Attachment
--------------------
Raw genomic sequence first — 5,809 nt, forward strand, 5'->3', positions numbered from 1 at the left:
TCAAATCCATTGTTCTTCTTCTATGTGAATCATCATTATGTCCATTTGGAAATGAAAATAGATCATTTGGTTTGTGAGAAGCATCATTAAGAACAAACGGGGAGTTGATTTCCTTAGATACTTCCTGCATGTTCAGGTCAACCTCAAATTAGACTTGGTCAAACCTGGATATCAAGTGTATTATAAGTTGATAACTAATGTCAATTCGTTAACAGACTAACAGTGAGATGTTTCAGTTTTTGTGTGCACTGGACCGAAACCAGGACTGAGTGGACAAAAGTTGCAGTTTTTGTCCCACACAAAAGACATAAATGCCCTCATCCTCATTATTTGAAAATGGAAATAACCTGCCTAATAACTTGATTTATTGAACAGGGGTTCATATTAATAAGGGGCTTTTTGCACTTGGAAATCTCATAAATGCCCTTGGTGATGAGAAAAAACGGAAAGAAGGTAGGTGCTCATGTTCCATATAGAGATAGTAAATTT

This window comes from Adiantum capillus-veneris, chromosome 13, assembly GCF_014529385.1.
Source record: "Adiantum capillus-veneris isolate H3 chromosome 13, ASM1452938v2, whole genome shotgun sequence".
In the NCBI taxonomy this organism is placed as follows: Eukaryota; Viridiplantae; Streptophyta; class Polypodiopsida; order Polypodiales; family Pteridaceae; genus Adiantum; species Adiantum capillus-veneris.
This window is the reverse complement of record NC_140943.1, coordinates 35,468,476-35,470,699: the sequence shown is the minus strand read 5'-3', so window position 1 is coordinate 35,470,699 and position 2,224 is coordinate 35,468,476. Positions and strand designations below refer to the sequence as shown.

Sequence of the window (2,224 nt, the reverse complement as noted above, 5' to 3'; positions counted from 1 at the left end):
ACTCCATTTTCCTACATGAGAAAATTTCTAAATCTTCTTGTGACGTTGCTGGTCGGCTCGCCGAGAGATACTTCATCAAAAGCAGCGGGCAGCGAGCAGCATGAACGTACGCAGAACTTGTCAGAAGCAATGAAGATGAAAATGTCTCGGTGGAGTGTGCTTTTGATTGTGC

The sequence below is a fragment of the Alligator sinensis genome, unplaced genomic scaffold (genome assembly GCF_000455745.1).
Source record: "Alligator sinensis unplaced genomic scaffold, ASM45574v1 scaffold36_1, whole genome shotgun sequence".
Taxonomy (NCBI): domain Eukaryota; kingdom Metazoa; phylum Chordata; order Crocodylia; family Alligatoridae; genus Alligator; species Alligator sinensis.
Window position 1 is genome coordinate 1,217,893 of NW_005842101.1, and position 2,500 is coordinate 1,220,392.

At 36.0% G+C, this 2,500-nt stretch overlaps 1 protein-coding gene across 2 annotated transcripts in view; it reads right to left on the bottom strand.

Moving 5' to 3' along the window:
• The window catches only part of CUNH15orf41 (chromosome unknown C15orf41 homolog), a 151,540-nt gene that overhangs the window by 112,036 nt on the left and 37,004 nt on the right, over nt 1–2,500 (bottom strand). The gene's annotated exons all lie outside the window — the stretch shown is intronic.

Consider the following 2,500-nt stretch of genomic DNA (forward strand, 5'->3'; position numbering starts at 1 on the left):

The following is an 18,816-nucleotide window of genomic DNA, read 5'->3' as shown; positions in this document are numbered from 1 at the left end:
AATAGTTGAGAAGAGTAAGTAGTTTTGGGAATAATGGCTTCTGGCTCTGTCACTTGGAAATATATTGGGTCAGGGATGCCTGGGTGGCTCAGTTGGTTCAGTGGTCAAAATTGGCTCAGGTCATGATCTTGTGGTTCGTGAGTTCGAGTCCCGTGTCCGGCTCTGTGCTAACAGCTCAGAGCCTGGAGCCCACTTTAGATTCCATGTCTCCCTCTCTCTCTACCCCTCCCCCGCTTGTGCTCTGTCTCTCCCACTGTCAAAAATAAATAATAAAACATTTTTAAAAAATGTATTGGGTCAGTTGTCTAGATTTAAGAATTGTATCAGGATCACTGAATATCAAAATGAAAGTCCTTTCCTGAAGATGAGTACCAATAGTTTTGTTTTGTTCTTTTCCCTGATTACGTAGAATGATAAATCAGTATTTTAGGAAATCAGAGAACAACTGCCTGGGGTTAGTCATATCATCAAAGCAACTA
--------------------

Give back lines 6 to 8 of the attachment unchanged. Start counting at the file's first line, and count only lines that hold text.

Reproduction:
This window is the reverse complement of record NC_140943.1, coordinates 35,468,476-35,470,699: the sequence shown is the minus strand read 5'-3', so window position 1 is coordinate 35,470,699 and position 2,224 is coordinate 35,468,476. Positions and strand designations below refer to the sequence as shown.

Sequence of the window (2,224 nt, the reverse complement as noted above, 5' to 3'; positions counted from 1 at the left end):
ACTCCATTTTCCTACATGAGAAAATTTCTAAATCTTCTTGTGACGTTGCTGGTCGGCTCGCCGAGAGATACTTCATCAAAAGCAGCGGGCAGCGAGCAGCATGAACGTACGCAGAACTTGTCAGAAGCAATGAAGATGAAAATGTCTCGGTGGAGTGTGCTTTTGATTGTGC